Saturday, June 25, 2011

A Cloudy Morning @ USR

I met fellow BC members Chng, Loke and Mark when I strolled on a shady trail on 21 May. The sky turned cloudy and it started drizzling. We were about to call it a day when the clouds seemed to disperse slightly. So, we decided to walk around again.

I took a quick shot of this dark brown skipper, perhaps a Caltoris species when it perched on a leaf.
Mark spotted an injured and tattered Painted Jezebel (Delias hyparete metarete) on a leaf. It dropped on the ground and he managed to position it on a flower for us to take some shots.
My last butterfly shot was this rather common but unattractive Common Four Ring (Ypthima huebneri) flitting and feeding on Yellow Creeping Daisy (Wedelia triobata).
I cannot identify what these fungi are. They grew on rotten woods but looked like ferns.
A cluster of white mushrooms certainly could not escape my attention especially when critters all went for hiding.

Tuesday, June 14, 2011

Wild Flowers and Common Critters@ Bah Soon Pah

27 May was the last Saturday of the month. I would have gone for a long outing to some wild places if I had not arranged an appointment in the afternoon. So, I decided to take a look at the wild flowers and critters along Bah Soon Pah again.

I looked for species that I have not captured during my last visit. This grasshopper dressed up with an green outfit didn't seem to be afraid of my presence. This is a hoverfly, flitting amongst the attractive pink mimosa flowers - quite abundant on a piece of vacant farm land but getting a good shot was rather challenging as it hardly stayed still.
My first butterfly shot of the day was this Peacock Pansy (Junonia almana javana). I saw at least 4 individual sunbathing and feeding on wild flowers but they were just too alert for me to take a shot. This guy was resting momentarily when I had a quick snap.
My second butterfly shot was this common brown skipper - a Small Branded Swift (Pelopidas mathias mathias) feeding on the white Asystasia flower.
A very pretty and attractive climber was in full blooms with many pink flowers. This vine was growing on a fence. I guess this is Antigonon leptopus commonly known as coral vine.
Finally, this wild weed looks like Purple-leaved Button-weed (Borreria laevicaulis) whose purplish coloured leaves are slightly leathery and oblong. The small white flowers are rather uniquely arranged between the leaves.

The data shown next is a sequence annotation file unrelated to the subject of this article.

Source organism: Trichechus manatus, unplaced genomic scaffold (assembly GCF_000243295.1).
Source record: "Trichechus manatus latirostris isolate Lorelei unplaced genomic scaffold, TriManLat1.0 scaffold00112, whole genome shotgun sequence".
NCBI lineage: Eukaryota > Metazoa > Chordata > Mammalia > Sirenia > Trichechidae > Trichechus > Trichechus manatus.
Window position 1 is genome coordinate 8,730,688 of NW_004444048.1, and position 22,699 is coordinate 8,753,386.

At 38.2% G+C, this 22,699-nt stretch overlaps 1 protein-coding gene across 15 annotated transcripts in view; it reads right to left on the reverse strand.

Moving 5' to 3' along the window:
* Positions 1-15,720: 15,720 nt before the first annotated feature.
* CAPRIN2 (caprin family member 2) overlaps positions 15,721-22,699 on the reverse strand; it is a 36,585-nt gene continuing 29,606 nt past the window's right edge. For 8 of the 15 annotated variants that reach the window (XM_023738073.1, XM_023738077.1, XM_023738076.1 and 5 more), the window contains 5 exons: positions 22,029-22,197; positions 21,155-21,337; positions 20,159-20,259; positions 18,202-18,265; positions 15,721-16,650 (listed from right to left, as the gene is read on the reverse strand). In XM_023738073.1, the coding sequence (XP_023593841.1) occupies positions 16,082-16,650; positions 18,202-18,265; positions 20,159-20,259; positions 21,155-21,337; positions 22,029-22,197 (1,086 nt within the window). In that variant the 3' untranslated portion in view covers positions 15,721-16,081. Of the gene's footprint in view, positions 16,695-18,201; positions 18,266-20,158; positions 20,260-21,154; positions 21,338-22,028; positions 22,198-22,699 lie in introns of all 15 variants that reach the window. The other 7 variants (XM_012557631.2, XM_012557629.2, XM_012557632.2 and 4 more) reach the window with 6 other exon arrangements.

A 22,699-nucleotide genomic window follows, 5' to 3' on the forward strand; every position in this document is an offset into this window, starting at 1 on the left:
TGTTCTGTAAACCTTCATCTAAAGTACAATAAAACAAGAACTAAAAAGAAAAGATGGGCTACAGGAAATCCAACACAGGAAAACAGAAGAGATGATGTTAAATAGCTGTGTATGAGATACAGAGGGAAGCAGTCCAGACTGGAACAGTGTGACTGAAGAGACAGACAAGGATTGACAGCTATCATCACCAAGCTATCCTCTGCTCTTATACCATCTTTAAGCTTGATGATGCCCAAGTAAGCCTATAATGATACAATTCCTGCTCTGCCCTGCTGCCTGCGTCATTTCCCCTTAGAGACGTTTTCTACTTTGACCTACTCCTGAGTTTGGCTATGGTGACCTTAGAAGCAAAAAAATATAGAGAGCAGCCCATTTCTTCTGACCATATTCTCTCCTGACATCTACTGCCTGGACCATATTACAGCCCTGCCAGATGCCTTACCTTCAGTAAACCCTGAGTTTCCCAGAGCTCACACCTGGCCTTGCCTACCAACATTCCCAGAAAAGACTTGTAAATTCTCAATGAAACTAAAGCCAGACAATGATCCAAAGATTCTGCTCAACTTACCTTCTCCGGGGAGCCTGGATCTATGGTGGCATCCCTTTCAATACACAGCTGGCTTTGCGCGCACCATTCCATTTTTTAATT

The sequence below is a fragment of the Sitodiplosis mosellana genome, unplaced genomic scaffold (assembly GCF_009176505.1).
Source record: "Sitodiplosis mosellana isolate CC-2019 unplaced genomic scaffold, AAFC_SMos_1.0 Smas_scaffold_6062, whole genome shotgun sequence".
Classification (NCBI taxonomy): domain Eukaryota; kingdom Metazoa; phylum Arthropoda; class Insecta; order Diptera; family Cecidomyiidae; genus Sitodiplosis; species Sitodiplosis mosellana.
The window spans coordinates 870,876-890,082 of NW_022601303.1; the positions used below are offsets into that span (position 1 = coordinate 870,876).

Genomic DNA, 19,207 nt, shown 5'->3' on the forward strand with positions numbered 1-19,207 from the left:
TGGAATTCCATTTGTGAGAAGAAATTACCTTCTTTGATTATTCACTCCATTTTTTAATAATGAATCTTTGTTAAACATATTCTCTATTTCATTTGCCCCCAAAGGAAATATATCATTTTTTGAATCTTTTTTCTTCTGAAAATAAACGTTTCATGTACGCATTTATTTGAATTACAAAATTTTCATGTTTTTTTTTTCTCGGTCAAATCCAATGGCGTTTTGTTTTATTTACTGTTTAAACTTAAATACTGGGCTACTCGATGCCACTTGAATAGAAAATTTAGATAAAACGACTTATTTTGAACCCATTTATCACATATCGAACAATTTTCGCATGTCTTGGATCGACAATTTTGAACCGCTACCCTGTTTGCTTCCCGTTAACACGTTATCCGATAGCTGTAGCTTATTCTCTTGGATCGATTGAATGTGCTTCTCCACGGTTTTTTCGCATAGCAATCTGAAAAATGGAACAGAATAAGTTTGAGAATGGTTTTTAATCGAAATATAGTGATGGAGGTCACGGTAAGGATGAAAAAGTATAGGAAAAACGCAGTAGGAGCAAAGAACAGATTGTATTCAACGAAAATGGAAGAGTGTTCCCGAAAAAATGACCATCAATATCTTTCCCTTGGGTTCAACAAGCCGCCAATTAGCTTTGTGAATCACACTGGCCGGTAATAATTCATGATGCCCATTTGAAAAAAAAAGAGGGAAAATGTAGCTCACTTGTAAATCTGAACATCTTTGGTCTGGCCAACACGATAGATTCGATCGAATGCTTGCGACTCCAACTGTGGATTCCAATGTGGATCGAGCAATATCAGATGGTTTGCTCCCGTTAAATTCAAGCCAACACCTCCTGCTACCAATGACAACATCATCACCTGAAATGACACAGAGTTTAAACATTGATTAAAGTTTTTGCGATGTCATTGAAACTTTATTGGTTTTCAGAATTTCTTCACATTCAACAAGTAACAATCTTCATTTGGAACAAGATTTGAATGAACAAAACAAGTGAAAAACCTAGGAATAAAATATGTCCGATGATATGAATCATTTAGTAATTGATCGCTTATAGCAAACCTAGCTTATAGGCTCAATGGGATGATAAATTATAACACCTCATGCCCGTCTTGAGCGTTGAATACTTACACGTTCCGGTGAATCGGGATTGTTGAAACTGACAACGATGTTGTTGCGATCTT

Wednesday, June 8, 2011

Dairy Farm Park To The Summit On 28 May

Our last "training session" on a cloudy Sunday morning (28 May) before we head to Ermei Mountain did not give me many shooting chances. But I was happy to see some "new" critters that I didn't see during my last few trips to the submit.

This butterfly is common. If you observe carefully, it may be just perching in front of you. This Branded Imperial (Eooxylides tharis distanti ) was shot on our ascent to the summit on a rather cloudy morning.
This rather small green tiger beetle was seen moving on a leaf surface, apparently with its prey in its mouth. Its side-view shot is prettier than the top view.
A well-camouflaged forest damselfly, Malayan Grisette (Devadatta argyoides ) was found near the ground, perching with wings folded above its body.
My first sighting of an Abisara geza niya along the trail got me quite excited about it. But this guy was just too skittish, alert and full of energy. This is the the best environmental shot taken from a distance after at least 15 mins of chasing and stalking on steep stairs.
I really had a hard time getting a proper shot - apart from going up and down the stairs, when it was closer to me, it never stayed still and kept turning and flitting around. Here is one of those instinctive rapid shots - at least I captured the beauty of the green eyes.
It was drizzling when we reached the submit - surprisingly unusual as there were very few people there. We came down along the shortest path to carpark B before the rain got heavier. I should be on Ermei Mountain when this post goes on-line on 8 June.

Friday, June 3, 2011

Lornie Trail Part 2

Continue from my last post .

I usually check out the reservoir edge whenever I take a slow walk on this particular trail as this is the spot where I may find many different dragonflies - though mostly common species, I always hope to encounter surprises.

I have seen all three different Rhyothemis species at this location. This Rhyothemis phyllis is a common dragonfly but getting a good close-up shot of this beauty is never easy.
This is a male Rhyothemis obsolescens. According to Tang's book, it is uncommon. I took a quick shot of this guy before the wings were depressed.
This all red dragonfly with two black spots on the dorsum of the last two abdominal segments looks like a male Urothemis signata insignata - quite abundant on Vesak Day.
A mating pair of Orthetrum chrysis was spotted at the ground level. I was wrong to assume that they would be tame while they were doing their "business" - any slight movement would disturb them into a hasty flight.
This is a small green-eyed dragonfly Chalybeothemis fluviatilis (Green-eyed Percher). I could not get closer to as it perched far from the edge of the pond.
This elegantly perched dragonfly with a light blue abdomen looks like Aethriamanta gracilis.
Finally, I saw this small moth resting on the underside of a leaf, it didn't look attractive to me - its beauty was revealed only when I looked at the viewfinder.